Not long after Russia attempted to put social media networks under control in the wake of its aggression towards Ukraine, the country’s authorities have turned their attention to media outlets. On February 24, the country’s executive agency for monitoring and controlling mass media (Roskomnadzor) published a warning on its website, informing media outlets to rely on “official information sources” only, as a way to prevent “the dissemination of false information on the Internet.”
Only a few days later, the agency went a step further and pointed to a group of independent media outlets, threatening them with an administrative fine in the amount of up to 5 million rubles. Those outlets are Ekho Moskvy (Эхо Москвы), InoSMI (ИноСМИ), Mediazona (Медиазона), New Times (Новое Время), Dozdh (Дождь), Svbodnaya Pressa (Свободная Пресса), Krym.Realii (Крым.Реалии), Novaya Gazeta (Новая Газета), Journalist (Журналист), and Lenizdat (Лениздат).
Most of those media outlets were previously designated by the Russian authorities as “foreign agent” media. That tells us the latest legal threats are another tool in the Russian government’s arsenal aimed at imposing Internet censorship. As such, Internet users across the country are left with fewer options in terms of turning to information, especially related to sources not approved by the Russian government.
As ‘Human Rights Watch’ reports, Russia is a party to the International Covenant on Civil and Political Rights and the European Convention on Human Rights. However, instead of protecting the rights to freedom of opinion and expression, the country is turning to very rigorous and problematic Internet censorship, pushing a government-approved agenda across all fronts.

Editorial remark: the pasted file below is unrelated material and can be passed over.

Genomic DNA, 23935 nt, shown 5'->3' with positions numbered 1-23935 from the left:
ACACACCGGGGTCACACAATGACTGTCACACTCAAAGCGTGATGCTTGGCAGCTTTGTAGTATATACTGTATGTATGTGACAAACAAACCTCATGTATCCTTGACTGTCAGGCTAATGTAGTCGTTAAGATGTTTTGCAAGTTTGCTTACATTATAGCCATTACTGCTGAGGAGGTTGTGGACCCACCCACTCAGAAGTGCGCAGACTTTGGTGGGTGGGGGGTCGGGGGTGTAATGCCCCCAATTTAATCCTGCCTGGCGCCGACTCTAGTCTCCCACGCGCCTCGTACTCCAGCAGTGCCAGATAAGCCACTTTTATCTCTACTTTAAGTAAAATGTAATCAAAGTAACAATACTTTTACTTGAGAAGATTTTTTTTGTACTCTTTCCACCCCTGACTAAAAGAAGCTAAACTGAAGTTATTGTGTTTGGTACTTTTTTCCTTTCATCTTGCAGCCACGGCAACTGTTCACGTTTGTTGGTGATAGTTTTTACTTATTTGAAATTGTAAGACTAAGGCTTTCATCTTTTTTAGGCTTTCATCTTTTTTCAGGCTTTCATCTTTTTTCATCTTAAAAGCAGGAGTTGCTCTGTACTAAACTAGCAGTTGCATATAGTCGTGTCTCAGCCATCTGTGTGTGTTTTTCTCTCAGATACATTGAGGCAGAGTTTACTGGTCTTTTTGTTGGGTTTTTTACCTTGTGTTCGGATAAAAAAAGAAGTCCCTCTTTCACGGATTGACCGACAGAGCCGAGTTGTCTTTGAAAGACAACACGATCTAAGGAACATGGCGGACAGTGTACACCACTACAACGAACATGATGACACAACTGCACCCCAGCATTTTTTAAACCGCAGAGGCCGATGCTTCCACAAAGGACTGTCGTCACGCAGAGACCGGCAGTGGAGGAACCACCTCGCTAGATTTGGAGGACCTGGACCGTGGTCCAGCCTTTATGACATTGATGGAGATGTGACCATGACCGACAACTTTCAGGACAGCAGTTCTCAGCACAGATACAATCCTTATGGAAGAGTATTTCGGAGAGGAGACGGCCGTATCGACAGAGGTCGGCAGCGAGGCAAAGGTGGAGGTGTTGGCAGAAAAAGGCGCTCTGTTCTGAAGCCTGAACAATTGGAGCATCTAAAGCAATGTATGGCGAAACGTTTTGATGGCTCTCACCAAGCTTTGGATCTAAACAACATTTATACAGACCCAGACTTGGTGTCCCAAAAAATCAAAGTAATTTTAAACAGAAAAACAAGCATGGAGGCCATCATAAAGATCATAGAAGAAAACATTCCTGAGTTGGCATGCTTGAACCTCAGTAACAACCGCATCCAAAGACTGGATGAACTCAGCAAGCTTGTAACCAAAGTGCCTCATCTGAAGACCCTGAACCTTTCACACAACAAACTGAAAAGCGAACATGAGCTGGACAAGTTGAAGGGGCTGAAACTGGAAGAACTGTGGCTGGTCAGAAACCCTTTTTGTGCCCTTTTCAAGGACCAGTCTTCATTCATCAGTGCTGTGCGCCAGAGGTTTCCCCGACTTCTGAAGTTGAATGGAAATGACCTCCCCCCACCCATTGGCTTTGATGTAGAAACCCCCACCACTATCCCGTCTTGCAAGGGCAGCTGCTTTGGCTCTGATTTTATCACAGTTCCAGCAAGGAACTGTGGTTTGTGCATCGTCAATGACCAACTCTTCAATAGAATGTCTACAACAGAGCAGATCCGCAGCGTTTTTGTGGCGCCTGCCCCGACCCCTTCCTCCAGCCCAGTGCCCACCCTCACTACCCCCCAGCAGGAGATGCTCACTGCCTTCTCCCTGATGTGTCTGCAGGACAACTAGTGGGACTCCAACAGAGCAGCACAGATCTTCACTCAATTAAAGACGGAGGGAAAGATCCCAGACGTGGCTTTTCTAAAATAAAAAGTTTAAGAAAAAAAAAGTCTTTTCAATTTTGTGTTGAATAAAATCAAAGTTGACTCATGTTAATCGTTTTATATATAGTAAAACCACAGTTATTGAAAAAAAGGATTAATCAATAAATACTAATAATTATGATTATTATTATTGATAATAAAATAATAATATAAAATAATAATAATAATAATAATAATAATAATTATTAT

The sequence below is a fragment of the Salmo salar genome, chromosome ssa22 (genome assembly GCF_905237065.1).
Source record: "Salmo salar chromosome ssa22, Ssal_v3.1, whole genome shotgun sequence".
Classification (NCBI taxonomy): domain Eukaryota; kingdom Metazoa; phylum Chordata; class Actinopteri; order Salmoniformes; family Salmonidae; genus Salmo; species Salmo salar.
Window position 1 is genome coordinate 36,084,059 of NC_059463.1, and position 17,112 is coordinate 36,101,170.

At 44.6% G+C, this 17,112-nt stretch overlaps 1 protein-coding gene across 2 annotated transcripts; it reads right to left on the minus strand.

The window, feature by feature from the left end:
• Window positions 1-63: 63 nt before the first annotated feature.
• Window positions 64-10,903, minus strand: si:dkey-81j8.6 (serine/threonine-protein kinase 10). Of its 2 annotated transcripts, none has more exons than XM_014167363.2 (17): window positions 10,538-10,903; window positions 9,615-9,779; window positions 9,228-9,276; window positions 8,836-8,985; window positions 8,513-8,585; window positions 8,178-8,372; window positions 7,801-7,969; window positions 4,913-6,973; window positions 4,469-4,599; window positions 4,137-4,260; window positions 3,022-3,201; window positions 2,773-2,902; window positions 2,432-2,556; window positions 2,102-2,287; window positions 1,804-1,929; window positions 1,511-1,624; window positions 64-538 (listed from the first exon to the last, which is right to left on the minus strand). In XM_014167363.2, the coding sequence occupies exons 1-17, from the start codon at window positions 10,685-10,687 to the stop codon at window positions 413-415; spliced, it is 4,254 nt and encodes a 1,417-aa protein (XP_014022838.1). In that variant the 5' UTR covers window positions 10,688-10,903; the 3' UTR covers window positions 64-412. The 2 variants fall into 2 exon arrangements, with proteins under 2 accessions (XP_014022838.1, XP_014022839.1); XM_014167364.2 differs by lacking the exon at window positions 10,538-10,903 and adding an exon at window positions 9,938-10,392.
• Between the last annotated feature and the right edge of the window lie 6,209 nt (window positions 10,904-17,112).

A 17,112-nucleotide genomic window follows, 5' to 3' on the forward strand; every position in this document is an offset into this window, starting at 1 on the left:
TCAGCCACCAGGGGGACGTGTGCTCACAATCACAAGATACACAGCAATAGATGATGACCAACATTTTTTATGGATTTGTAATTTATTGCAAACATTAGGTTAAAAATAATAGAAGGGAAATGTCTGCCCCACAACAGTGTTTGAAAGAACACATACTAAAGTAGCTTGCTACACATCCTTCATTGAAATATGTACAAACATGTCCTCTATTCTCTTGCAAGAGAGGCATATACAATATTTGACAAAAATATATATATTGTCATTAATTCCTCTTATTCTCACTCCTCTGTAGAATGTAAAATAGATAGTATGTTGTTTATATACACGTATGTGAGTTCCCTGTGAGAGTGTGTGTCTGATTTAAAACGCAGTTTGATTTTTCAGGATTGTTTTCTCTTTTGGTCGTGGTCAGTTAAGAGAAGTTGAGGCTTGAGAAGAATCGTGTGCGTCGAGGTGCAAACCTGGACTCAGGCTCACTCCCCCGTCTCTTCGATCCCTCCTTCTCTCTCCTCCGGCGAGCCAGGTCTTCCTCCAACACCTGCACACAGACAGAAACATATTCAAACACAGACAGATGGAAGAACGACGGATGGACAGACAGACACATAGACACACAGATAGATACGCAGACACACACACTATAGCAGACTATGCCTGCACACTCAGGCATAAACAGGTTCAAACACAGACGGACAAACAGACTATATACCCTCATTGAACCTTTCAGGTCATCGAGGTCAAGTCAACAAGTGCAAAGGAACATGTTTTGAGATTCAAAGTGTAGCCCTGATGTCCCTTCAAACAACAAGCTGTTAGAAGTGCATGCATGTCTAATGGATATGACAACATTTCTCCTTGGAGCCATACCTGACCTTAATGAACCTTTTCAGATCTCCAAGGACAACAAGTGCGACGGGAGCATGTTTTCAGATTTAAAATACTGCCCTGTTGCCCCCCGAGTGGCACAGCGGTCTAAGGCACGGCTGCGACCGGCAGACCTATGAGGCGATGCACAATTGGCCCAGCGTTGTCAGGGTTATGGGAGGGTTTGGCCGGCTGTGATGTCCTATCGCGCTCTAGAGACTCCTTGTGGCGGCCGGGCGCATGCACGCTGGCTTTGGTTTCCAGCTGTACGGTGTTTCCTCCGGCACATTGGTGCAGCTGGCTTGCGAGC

With that said, it doesn’t come as a surprise that demand for VPNs in Russia is on the rise. However, the country’s relationship with VPN services has become strained during the last couple of years.
In 2019, Russia threatened to ban VPN services that refuse to block access to websites not aligned with the government’s agenda. And last year, we saw a number of reputable VPN services being targeted by Roskomnadzor. That happened first to VyprVPN and Opera VPN. And then, VPNs such as ExpressVPN, NordVPN, and IPVanish encountered the same fate.
As a response, those VPNs removed their Russian servers, which means they can still be used to bypass the government’s censorship by allowing users to connect to non-Russian servers.
If you’re currently looking for a reliable VPN, turn to our guide on the best VPNs for Russia. You will see that our #1 recommendation is ExpressVPN, which still comes as the best option to bypass Internet censorship and all kinds of digital roadblocks. Being one of the few VPNs capable enough to work even on restricted networks, ExpressVPN is truly a fantastic option.
We’ll also add that ExpressVPN works on practically any device. Whether you use a computer, smartphone, tablet, or any other device to connect to the Web, this VPN offers native software that will get the job done. With that said, you’ll also want to check our central guide on setting up ExpressVPN, where we covered more than 60 devices.
Of course, your options don’t end with ExpressVPN. If you need additional recommendations, here are the best VPNs overall (all of which were tested hands-on by our team). However, make sure to pick a VPN that provides solid protocols (such as OpenVPN), high-end encryption (such as AES-256), and a no-logs policy. That’s the only way to connect to the Web safely, making sure no one tracks your digital whereabouts.